JOHN AND JANE MAKE A PLAN TO SEPARATE 50/50 TO BE FAIR
John and Jane own a home worth $265,000 with a net equity of $77,500. Their retirement savings total $165,500. John earns $90,000 a year and has a take-home pay of $68,760 a year. Jane, a homemaker, hopes to get a part-time job paying $12,000 a year. After the divorce, Jane and the children will live in the matrimonial home. She will also receive $44,000 of the retirement savings while John will receive the remaining $121,500, thus dividing the assets equally. John will pay Jane spousal support of $600 per month for five years and child support of $225 per month per child. He will also pay the children’s college costs, starting in four years. John’s expenses include living expenses, child support, spousal support and education costs. Jane's expenses include support of the children and are reduced when each child leaves home. Seems reasonable, and equal right? However, a detailed analysis creates the financial future illustrated below.
JOHN IN RED JANE IN BLUE
On the right we have the amount of money on hand, in the bank or in investments readily available.
NET WORTH: On the left we have the value of all assets including property, investments and cash savings. At age 51 Jane can not sustain herself (blue line in right graph drops below the ZERO line). This would also negate her net worth not shown on the left which would have plummeted at age 51 if she had to sell everything to manage.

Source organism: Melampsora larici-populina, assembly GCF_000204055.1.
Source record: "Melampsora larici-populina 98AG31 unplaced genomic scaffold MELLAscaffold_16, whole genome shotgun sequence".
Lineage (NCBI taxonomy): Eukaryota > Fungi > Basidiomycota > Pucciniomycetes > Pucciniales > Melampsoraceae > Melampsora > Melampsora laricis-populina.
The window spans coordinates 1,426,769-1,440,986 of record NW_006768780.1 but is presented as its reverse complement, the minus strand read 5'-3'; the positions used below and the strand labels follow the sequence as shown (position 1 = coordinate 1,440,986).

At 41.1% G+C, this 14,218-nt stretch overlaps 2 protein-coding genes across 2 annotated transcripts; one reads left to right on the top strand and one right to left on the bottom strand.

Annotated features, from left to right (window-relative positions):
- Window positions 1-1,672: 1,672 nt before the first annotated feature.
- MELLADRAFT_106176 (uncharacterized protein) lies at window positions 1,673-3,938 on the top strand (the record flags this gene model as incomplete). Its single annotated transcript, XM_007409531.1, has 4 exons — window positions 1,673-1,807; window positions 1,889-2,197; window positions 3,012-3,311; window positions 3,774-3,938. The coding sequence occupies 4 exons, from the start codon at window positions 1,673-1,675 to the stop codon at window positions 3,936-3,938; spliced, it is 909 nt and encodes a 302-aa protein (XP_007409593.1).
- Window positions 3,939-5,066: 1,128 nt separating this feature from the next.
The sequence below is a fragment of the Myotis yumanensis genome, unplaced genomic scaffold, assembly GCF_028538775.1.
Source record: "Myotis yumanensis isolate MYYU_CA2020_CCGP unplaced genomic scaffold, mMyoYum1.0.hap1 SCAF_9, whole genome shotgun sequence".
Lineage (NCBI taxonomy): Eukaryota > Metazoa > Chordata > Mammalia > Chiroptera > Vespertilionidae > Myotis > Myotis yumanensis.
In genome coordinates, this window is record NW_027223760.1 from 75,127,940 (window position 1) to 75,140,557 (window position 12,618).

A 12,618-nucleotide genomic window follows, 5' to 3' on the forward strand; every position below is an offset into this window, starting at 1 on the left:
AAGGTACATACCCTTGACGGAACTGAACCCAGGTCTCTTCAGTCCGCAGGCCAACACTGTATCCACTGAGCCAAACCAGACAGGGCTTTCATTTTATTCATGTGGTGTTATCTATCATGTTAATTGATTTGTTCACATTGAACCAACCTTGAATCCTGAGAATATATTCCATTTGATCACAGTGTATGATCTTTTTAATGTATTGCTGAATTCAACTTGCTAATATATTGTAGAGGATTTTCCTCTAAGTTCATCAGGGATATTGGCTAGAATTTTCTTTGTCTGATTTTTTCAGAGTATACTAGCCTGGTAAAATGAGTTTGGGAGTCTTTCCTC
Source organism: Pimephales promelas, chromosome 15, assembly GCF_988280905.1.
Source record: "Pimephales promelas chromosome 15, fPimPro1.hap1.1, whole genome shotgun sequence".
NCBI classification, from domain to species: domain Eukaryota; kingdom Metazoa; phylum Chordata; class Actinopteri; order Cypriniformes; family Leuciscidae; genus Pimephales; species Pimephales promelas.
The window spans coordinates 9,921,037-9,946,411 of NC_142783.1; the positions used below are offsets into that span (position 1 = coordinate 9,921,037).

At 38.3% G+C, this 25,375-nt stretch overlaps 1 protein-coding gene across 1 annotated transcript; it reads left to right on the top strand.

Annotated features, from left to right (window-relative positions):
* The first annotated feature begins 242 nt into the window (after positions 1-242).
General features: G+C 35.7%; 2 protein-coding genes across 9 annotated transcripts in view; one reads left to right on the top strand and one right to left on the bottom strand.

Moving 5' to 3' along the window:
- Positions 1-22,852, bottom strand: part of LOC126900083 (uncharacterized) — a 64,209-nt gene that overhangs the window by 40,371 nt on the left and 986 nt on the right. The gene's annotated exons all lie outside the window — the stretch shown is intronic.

SO WHAT DID JOHN AND JANE ACHIEVE BY HIRING US?
An alternative settlement could provide her with increased spousal support of $1,300 per month for 10 years –which would actually cost John $975 per month in after-tax dollars. Child Support Guidelines for two children is $1,345 per month for a payor with John’s income. Jane could also be provided an additional $24,300 from retirement savings. These changes in the original settlement would produce the results illustrated below.
will still have a surplus,
which he can add to his investments. If John stays on budget and
invests extra income, investments will grow to $1,350,000 and his
net worth will reach $1,608,000 by age 65 (total of almost 3 million).
The CDFA using proprietary software helped them find the best
combination to achieve their goals.
(for a video demo of this process see button below this text).
* Note this is a simple example, most portfolios contain more complicated considerations: impact of deductions on income, capital gains, pension evaluations, CPP splitting, separate vs marital property...
HERE ARE THE GRAPHIC RESULTS OF PLAN TWO